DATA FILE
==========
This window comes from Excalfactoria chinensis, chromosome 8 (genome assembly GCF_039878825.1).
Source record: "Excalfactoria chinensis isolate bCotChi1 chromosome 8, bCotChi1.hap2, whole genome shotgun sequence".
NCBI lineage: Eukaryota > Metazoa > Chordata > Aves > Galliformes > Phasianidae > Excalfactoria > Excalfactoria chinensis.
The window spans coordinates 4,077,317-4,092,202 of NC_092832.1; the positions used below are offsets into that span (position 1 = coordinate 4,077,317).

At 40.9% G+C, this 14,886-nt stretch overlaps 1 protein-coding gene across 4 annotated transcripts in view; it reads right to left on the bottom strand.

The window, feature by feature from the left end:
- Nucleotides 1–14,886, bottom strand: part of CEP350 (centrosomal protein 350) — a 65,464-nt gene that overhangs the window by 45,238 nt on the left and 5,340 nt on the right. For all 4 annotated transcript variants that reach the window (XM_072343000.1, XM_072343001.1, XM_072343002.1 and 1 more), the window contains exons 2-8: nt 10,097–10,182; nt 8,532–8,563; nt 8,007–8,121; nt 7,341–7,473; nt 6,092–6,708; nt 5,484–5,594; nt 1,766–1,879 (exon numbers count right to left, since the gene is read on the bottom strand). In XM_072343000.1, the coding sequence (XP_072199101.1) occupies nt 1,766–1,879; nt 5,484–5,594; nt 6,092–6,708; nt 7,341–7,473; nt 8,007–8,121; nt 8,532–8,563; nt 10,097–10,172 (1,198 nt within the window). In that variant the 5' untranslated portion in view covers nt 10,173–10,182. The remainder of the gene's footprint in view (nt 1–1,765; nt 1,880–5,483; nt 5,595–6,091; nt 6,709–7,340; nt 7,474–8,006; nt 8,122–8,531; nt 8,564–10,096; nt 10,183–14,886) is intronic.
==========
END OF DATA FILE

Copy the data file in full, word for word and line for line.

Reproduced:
This window comes from Excalfactoria chinensis, chromosome 8 (genome assembly GCF_039878825.1).
Source record: "Excalfactoria chinensis isolate bCotChi1 chromosome 8, bCotChi1.hap2, whole genome shotgun sequence".
NCBI lineage: Eukaryota > Metazoa > Chordata > Aves > Galliformes > Phasianidae > Excalfactoria > Excalfactoria chinensis.
The window spans coordinates 4,077,317-4,092,202 of NC_092832.1; the positions used below are offsets into that span (position 1 = coordinate 4,077,317).

At 40.9% G+C, this 14,886-nt stretch overlaps 1 protein-coding gene across 4 annotated transcripts in view; it reads right to left on the bottom strand.

The window, feature by feature from the left end:
- Nucleotides 1–14,886, bottom strand: part of CEP350 (centrosomal protein 350) — a 65,464-nt gene that overhangs the window by 45,238 nt on the left and 5,340 nt on the right. For all 4 annotated transcript variants that reach the window (XM_072343000.1, XM_072343001.1, XM_072343002.1 and 1 more), the window contains exons 2-8: nt 10,097–10,182; nt 8,532–8,563; nt 8,007–8,121; nt 7,341–7,473; nt 6,092–6,708; nt 5,484–5,594; nt 1,766–1,879 (exon numbers count right to left, since the gene is read on the bottom strand). In XM_072343000.1, the coding sequence (XP_072199101.1) occupies nt 1,766–1,879; nt 5,484–5,594; nt 6,092–6,708; nt 7,341–7,473; nt 8,007–8,121; nt 8,532–8,563; nt 10,097–10,172 (1,198 nt within the window). In that variant the 5' untranslated portion in view covers nt 10,173–10,182. The remainder of the gene's footprint in view (nt 1–1,765; nt 1,880–5,483; nt 5,595–6,091; nt 6,709–7,340; nt 7,474–8,006; nt 8,122–8,531; nt 8,564–10,096; nt 10,183–14,886) is intronic.